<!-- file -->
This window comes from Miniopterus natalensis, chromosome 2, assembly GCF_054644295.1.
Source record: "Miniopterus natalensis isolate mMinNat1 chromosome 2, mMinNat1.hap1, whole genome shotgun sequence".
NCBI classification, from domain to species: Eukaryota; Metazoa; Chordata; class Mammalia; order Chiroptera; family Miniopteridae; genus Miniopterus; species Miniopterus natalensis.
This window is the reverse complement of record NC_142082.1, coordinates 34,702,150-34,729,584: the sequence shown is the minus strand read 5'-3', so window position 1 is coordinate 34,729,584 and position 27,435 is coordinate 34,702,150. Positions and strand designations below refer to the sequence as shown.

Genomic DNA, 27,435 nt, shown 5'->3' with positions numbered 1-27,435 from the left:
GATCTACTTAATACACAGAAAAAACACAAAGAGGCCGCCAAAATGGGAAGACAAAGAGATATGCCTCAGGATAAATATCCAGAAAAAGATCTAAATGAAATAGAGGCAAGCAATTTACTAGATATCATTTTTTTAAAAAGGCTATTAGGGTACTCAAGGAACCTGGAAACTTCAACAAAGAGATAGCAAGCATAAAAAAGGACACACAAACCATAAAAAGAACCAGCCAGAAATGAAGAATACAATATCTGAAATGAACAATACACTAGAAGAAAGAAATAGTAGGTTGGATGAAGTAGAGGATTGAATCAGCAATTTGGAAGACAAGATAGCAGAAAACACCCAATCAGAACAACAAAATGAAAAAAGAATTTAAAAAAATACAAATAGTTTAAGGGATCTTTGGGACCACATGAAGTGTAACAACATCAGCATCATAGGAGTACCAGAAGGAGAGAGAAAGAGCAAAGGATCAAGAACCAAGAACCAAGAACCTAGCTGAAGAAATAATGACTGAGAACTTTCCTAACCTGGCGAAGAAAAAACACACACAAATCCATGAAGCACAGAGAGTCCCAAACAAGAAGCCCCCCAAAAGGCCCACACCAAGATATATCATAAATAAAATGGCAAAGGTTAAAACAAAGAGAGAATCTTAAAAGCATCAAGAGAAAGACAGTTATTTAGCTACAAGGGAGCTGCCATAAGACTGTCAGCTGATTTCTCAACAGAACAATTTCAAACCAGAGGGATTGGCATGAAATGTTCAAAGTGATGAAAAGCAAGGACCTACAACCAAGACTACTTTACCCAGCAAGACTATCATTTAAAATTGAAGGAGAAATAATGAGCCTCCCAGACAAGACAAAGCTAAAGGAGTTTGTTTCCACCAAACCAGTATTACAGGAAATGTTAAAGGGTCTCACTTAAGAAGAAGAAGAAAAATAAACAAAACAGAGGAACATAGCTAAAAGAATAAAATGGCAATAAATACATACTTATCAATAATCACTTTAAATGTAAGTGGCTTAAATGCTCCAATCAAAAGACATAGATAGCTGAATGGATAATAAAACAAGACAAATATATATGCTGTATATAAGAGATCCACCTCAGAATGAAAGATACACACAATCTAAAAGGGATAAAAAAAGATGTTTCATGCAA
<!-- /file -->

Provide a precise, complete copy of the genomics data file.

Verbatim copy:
This window comes from Miniopterus natalensis, chromosome 2, assembly GCF_054644295.1.
Source record: "Miniopterus natalensis isolate mMinNat1 chromosome 2, mMinNat1.hap1, whole genome shotgun sequence".
NCBI classification, from domain to species: Eukaryota; Metazoa; Chordata; class Mammalia; order Chiroptera; family Miniopteridae; genus Miniopterus; species Miniopterus natalensis.
This window is the reverse complement of record NC_142082.1, coordinates 34,702,150-34,729,584: the sequence shown is the minus strand read 5'-3', so window position 1 is coordinate 34,729,584 and position 27,435 is coordinate 34,702,150. Positions and strand designations below refer to the sequence as shown.

Genomic DNA, 27,435 nt, shown 5'->3' with positions numbered 1-27,435 from the left:
GATCTACTTAATACACAGAAAAAACACAAAGAGGCCGCCAAAATGGGAAGACAAAGAGATATGCCTCAGGATAAATATCCAGAAAAAGATCTAAATGAAATAGAGGCAAGCAATTTACTAGATATCATTTTTTTAAAAAGGCTATTAGGGTACTCAAGGAACCTGGAAACTTCAACAAAGAGATAGCAAGCATAAAAAAGGACACACAAACCATAAAAAGAACCAGCCAGAAATGAAGAATACAATATCTGAAATGAACAATACACTAGAAGAAAGAAATAGTAGGTTGGATGAAGTAGAGGATTGAATCAGCAATTTGGAAGACAAGATAGCAGAAAACACCCAATCAGAACAACAAAATGAAAAAAGAATTTAAAAAAATACAAATAGTTTAAGGGATCTTTGGGACCACATGAAGTGTAACAACATCAGCATCATAGGAGTACCAGAAGGAGAGAGAAAGAGCAAAGGATCAAGAACCAAGAACCAAGAACCTAGCTGAAGAAATAATGACTGAGAACTTTCCTAACCTGGCGAAGAAAAAACACACACAAATCCATGAAGCACAGAGAGTCCCAAACAAGAAGCCCCCCAAAAGGCCCACACCAAGATATATCATAAATAAAATGGCAAAGGTTAAAACAAAGAGAGAATCTTAAAAGCATCAAGAGAAAGACAGTTATTTAGCTACAAGGGAGCTGCCATAAGACTGTCAGCTGATTTCTCAACAGAACAATTTCAAACCAGAGGGATTGGCATGAAATGTTCAAAGTGATGAAAAGCAAGGACCTACAACCAAGACTACTTTACCCAGCAAGACTATCATTTAAAATTGAAGGAGAAATAATGAGCCTCCCAGACAAGACAAAGCTAAAGGAGTTTGTTTCCACCAAACCAGTATTACAGGAAATGTTAAAGGGTCTCACTTAAGAAGAAGAAGAAAAATAAACAAAACAGAGGAACATAGCTAAAAGAATAAAATGGCAATAAATACATACTTATCAATAATCACTTTAAATGTAAGTGGCTTAAATGCTCCAATCAAAAGACATAGATAGCTGAATGGATAATAAAACAAGACAAATATATATGCTGTATATAAGAGATCCACCTCAGAATGAAAGATACACACAATCTAAAAGGGATAAAAAAAGATGTTTCATGCAA